Trauma and growth in parents of children with chronic illness and brain injury

Perkins, Abigail (2022) Trauma and growth in parents of children with chronic illness and brain injury. Doctoral thesis, University of East Anglia.

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Background: Parents of children with chronic physical illness (CPI) may experience poor mental health. There has also been a growing focus on posttraumatic growth (PTG): positive psychological adaptation following the struggle with trauma.

Method: A systematic review was conducted to develop understanding of variables associated with PTG in parents of children with CPI. Quantitative studies across various CPIs were eligible. A cross-sectional study explored the relationship between post-traumatic stress (PTS) and PTG in parents of children with acquired brain injuries (ABI), considering the influential role of coping.

Results: Twenty-nine papers were reviewed. Most had fair methodological rigour and were in oncology samples. Time and social support were positively associated with PTG. Additionally, cognitive factors (illness perception, core belief re-examination, deliberate rumination) may be associated. Anxiety and moderate PTS were also associated with PTG, although several papers failed to find a relationship between PTS and PTG. Interventions may facilitate PTG. In parents of children with ABI (N = 49), PTS and PTG were unrelated. Significant relationships were found between avoidance-coping and PTS, and acceptance-coping and PTG.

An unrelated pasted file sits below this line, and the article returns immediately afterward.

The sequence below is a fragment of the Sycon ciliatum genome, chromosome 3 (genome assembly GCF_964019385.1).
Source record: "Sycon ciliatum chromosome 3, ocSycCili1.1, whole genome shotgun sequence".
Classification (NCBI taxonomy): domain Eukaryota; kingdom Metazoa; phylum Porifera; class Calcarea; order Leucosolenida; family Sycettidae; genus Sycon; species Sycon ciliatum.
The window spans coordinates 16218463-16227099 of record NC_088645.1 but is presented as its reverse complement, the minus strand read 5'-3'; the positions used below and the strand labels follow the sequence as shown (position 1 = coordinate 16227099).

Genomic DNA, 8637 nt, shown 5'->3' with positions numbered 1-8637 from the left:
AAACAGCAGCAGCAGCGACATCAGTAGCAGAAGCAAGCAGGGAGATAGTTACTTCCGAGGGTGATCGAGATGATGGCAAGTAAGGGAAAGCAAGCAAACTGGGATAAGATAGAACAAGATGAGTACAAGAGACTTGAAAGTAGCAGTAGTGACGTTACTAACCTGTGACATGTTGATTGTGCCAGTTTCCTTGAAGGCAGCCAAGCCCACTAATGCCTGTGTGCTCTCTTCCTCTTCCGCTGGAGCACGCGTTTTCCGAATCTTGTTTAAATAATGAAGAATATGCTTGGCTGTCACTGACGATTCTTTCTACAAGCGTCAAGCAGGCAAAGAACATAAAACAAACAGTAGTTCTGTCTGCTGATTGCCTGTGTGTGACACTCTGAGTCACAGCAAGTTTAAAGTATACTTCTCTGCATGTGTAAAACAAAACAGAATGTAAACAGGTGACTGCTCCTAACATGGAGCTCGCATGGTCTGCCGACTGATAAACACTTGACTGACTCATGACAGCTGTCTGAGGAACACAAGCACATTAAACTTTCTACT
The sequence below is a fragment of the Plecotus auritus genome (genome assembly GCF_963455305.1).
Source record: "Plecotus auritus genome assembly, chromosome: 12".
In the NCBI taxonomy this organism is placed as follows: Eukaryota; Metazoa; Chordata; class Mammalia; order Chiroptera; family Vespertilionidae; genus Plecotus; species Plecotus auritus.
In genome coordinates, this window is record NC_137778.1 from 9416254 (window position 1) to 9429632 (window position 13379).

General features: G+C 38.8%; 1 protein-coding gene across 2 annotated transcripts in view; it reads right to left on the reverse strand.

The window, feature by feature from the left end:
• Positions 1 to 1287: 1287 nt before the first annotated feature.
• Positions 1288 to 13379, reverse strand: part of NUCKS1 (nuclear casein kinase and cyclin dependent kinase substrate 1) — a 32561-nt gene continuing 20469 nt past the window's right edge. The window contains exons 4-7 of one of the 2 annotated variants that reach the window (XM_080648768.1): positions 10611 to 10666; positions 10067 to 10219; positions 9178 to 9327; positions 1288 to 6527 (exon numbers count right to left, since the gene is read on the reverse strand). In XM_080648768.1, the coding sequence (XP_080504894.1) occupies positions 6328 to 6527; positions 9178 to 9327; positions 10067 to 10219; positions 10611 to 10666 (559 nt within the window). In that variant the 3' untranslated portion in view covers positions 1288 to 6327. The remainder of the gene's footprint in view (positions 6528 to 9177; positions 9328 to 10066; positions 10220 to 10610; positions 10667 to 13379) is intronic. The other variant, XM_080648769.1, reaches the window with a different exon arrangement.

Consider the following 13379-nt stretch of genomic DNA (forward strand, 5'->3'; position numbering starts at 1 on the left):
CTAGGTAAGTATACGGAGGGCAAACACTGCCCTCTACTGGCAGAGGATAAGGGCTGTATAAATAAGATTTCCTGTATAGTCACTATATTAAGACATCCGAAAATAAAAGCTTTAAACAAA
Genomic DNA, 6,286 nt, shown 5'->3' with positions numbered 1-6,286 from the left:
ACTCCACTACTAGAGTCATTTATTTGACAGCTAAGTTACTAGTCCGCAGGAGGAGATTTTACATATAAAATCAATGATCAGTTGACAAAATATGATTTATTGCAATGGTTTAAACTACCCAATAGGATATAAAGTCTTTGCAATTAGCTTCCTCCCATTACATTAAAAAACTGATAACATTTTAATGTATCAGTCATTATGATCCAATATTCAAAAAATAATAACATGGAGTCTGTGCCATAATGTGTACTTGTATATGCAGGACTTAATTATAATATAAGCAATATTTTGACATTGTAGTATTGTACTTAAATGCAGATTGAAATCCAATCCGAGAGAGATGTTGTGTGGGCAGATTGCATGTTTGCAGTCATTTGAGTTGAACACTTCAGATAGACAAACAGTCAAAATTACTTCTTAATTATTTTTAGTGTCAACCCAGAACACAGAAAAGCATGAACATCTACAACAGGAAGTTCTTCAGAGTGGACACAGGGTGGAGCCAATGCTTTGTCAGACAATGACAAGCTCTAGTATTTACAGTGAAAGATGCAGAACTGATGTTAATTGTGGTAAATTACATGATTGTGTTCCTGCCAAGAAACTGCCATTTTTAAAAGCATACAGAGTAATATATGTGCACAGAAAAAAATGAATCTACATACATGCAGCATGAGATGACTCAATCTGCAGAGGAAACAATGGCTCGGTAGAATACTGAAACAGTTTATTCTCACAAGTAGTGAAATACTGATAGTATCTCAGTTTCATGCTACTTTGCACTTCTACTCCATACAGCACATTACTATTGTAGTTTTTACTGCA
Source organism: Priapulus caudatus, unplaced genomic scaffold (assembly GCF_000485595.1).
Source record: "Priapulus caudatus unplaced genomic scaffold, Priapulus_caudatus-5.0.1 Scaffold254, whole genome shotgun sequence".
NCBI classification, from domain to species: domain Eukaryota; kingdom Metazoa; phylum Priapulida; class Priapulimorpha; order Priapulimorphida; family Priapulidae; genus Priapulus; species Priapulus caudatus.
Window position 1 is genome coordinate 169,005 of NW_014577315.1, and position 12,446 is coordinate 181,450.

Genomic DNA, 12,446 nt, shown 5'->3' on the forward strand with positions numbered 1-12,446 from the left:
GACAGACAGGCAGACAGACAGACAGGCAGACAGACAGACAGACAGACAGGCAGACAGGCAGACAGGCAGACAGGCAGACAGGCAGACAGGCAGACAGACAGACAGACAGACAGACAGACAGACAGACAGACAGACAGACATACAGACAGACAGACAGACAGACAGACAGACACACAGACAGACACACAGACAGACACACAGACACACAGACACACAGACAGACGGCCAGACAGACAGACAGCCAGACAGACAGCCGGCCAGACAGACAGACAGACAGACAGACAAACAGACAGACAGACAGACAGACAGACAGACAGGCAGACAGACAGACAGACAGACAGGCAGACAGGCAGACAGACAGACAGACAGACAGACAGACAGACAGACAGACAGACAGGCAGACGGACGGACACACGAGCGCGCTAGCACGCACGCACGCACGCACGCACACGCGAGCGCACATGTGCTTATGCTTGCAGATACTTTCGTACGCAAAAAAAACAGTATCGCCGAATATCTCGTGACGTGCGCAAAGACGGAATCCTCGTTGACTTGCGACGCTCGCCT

Conclusions: PTG experiences in parents of children with CPI and ABI largely align with existing research and models of PTG (Tedeschi & Calhoun, 2004). The PTS and PTG relationship in this population is complex: results from this thesis suggest they may be curvilinearly related, or independent, though sharing common variables. This may result from paediatric CPI characteristics, namely, beyond initial CPI onset, re-traumatisation from medical procedures and acknowledgement of loss. Interventions which encourage social support, approach-oriented coping and reduce avoidance may be beneficial. Empirical study results are limited by sample size. Future research should explore the dimensional relationship between PTS, PTG and associated variables. PTG in this population may evolve across time; longitudinal research could strengthen causal inferences and understanding.

Item Type: Thesis (Doctoral)
Faculty \ School: Faculty of Medicine and Health Sciences > Norwich Medical School
Depositing User: Chris White
Date Deposited: 09 Nov 2022 12:17
Last Modified: 09 Nov 2022 12:17


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